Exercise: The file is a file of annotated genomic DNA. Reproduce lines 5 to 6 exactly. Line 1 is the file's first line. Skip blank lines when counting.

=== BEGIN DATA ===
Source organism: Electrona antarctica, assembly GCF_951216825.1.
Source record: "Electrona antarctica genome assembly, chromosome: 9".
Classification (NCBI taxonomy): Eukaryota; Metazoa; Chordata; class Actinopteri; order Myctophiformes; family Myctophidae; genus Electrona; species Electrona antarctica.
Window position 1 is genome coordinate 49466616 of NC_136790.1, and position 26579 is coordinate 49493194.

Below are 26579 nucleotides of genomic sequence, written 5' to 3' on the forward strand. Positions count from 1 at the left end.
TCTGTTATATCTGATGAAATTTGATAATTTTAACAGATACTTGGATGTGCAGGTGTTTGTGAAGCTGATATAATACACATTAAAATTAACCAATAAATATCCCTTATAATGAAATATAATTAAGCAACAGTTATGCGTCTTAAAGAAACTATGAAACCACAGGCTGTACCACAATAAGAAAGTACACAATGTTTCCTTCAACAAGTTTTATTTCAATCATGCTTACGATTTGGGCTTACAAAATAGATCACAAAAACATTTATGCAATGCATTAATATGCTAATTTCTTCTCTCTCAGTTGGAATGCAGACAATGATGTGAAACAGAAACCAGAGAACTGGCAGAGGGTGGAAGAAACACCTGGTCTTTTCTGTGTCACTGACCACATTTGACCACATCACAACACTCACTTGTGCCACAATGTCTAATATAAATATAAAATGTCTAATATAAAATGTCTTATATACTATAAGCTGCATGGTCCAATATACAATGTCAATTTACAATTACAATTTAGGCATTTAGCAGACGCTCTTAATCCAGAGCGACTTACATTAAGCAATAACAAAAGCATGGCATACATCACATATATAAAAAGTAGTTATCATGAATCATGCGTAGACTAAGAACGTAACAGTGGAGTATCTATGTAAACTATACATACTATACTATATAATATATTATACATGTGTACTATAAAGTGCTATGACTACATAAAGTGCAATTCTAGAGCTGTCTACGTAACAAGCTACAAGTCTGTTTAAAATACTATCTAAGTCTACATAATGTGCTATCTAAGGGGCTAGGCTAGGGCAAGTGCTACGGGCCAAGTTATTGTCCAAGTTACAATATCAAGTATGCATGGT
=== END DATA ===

Below are 26579 nucleotides of genomic sequence, written 5' to 3' on the forward strand. Positions count from 1 at the left end.
TCTGTTATATCTGATGAAATTTGATAATTTTAACAGATACTTGGATGTGCAGGTGTTTGTGAAGCTGATATAATACACATTAAAATTAACCAATAAATATCCCTTATAATGAAATATAATTAAGCAACAGTTATGCGTCTTAAAGAAACTATGAAACCACAGGCTGTACCACAATAAGAAAGTACACAATGTTTCCTTCAACAAGTTTTATTTCAATCATGCTTACGATTTGGGCTTACAAAATAGATCACAAAAACATTTATGCAATGCATTAATATGCTAATTTCTTCTCTCTCAGTTGGAATGCAGACAATGATGTGAAACAGAAACCAGAGAACTGGCAGAGGGTGGAAGAAACACCTGGTCTTTTCTGTGTCACTGACCACATTTGACCACATCACAACACTCACTTGTGCCACAATGTCTAATATAAATATAAAATGTCTAATATAAAATGTCTTATATACTATAAGCTGCATGGTCCAATATACAATGTCAATTTACAATTACAATTTAGGCATTTAGCAGACGCTCTTAATCCAGAGCGACTTACATTAAGCAATAACAAAAGCATGGCATACATCACATATATAAAAAGTAGTTATCATGAATCATGCGTAGACTAAGAACGTAACAGTGGAGTATCTATGTAAACTATACATACTATACTATATAATATATTATACATGTGTACTATAAAGTGCTATGACTACATAAAGTGCAATTCTAGAGCTGTCTACGTAACAAGCTACAAGTCTGTTTAAAATACTATCTAAGTCTACATAATGTGCTATCTAAGGGGCTAGGCTAGGGCAAGTGCTACGGGCCAAGTTATTGTCCAAGTTACAATATCAAGTATGCATGGT